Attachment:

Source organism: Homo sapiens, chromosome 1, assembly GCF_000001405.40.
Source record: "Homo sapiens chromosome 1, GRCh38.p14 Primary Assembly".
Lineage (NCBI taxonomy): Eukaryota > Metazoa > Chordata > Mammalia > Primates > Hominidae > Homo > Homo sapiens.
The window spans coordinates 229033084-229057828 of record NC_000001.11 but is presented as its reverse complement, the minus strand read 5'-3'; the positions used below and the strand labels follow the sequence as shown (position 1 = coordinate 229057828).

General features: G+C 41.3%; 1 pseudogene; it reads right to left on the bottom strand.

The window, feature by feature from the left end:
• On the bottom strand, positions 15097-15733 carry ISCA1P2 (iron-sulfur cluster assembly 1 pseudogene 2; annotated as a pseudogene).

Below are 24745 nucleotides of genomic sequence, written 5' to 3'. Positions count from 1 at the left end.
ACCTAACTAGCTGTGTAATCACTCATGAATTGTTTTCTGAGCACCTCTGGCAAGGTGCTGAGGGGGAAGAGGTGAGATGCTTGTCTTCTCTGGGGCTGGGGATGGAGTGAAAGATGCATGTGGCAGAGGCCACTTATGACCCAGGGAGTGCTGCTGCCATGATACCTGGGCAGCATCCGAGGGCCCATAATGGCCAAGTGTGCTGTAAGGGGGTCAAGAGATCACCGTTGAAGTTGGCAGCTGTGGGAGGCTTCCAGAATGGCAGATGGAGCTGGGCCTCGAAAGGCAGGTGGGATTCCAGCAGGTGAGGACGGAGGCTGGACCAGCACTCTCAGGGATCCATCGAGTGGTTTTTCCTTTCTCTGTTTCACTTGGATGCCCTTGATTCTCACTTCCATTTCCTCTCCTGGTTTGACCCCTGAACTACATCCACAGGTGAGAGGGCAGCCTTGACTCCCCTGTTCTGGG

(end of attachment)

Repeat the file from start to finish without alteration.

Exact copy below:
Source organism: Homo sapiens, chromosome 1, assembly GCF_000001405.40.
Source record: "Homo sapiens chromosome 1, GRCh38.p14 Primary Assembly".
Lineage (NCBI taxonomy): Eukaryota > Metazoa > Chordata > Mammalia > Primates > Hominidae > Homo > Homo sapiens.
The window spans coordinates 229033084-229057828 of record NC_000001.11 but is presented as its reverse complement, the minus strand read 5'-3'; the positions used below and the strand labels follow the sequence as shown (position 1 = coordinate 229057828).

General features: G+C 41.3%; 1 pseudogene; it reads right to left on the bottom strand.

The window, feature by feature from the left end:
• On the bottom strand, positions 15097-15733 carry ISCA1P2 (iron-sulfur cluster assembly 1 pseudogene 2; annotated as a pseudogene).

Below are 24745 nucleotides of genomic sequence, written 5' to 3'. Positions count from 1 at the left end.
ACCTAACTAGCTGTGTAATCACTCATGAATTGTTTTCTGAGCACCTCTGGCAAGGTGCTGAGGGGGAAGAGGTGAGATGCTTGTCTTCTCTGGGGCTGGGGATGGAGTGAAAGATGCATGTGGCAGAGGCCACTTATGACCCAGGGAGTGCTGCTGCCATGATACCTGGGCAGCATCCGAGGGCCCATAATGGCCAAGTGTGCTGTAAGGGGGTCAAGAGATCACCGTTGAAGTTGGCAGCTGTGGGAGGCTTCCAGAATGGCAGATGGAGCTGGGCCTCGAAAGGCAGGTGGGATTCCAGCAGGTGAGGACGGAGGCTGGACCAGCACTCTCAGGGATCCATCGAGTGGTTTTTCCTTTCTCTGTTTCACTTGGATGCCCTTGATTCTCACTTCCATTTCCTCTCCTGGTTTGACCCCTGAACTACATCCACAGGTGAGAGGGCAGCCTTGACTCCCCTGTTCTGGG